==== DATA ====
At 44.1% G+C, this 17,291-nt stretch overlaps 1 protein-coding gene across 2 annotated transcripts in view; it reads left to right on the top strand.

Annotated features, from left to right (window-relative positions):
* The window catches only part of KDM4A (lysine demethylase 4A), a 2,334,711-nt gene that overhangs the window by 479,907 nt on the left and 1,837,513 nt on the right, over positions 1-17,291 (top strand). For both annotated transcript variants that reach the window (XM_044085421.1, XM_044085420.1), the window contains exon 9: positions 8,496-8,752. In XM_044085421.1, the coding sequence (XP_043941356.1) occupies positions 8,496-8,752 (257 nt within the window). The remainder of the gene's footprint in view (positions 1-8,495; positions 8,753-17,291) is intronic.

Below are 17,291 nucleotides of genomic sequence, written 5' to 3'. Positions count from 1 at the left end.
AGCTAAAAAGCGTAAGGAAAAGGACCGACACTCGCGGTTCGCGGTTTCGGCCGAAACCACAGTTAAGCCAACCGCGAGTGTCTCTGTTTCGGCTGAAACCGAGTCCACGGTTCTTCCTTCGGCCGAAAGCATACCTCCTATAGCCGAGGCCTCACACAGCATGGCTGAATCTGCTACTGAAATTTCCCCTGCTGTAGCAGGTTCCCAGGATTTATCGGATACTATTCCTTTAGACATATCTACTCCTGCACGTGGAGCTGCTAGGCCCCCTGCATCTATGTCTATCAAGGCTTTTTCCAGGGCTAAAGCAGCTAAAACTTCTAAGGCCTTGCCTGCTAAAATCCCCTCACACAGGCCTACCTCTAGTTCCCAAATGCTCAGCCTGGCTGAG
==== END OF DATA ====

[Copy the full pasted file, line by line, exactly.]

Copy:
At 44.1% G+C, this 17,291-nt stretch overlaps 1 protein-coding gene across 2 annotated transcripts in view; it reads left to right on the top strand.

Annotated features, from left to right (window-relative positions):
* The window catches only part of KDM4A (lysine demethylase 4A), a 2,334,711-nt gene that overhangs the window by 479,907 nt on the left and 1,837,513 nt on the right, over positions 1-17,291 (top strand). For both annotated transcript variants that reach the window (XM_044085421.1, XM_044085420.1), the window contains exon 9: positions 8,496-8,752. In XM_044085421.1, the coding sequence (XP_043941356.1) occupies positions 8,496-8,752 (257 nt within the window). The remainder of the gene's footprint in view (positions 1-8,495; positions 8,753-17,291) is intronic.

Below are 17,291 nucleotides of genomic sequence, written 5' to 3'. Positions count from 1 at the left end.
AGCTAAAAAGCGTAAGGAAAAGGACCGACACTCGCGGTTCGCGGTTTCGGCCGAAACCACAGTTAAGCCAACCGCGAGTGTCTCTGTTTCGGCTGAAACCGAGTCCACGGTTCTTCCTTCGGCCGAAAGCATACCTCCTATAGCCGAGGCCTCACACAGCATGGCTGAATCTGCTACTGAAATTTCCCCTGCTGTAGCAGGTTCCCAGGATTTATCGGATACTATTCCTTTAGACATATCTACTCCTGCACGTGGAGCTGCTAGGCCCCCTGCATCTATGTCTATCAAGGCTTTTTCCAGGGCTAAAGCAGCTAAAACTTCTAAGGCCTTGCCTGCTAAAATCCCCTCACACAGGCCTACCTCTAGTTCCCAAATGCTCAGCCTGGCTGAG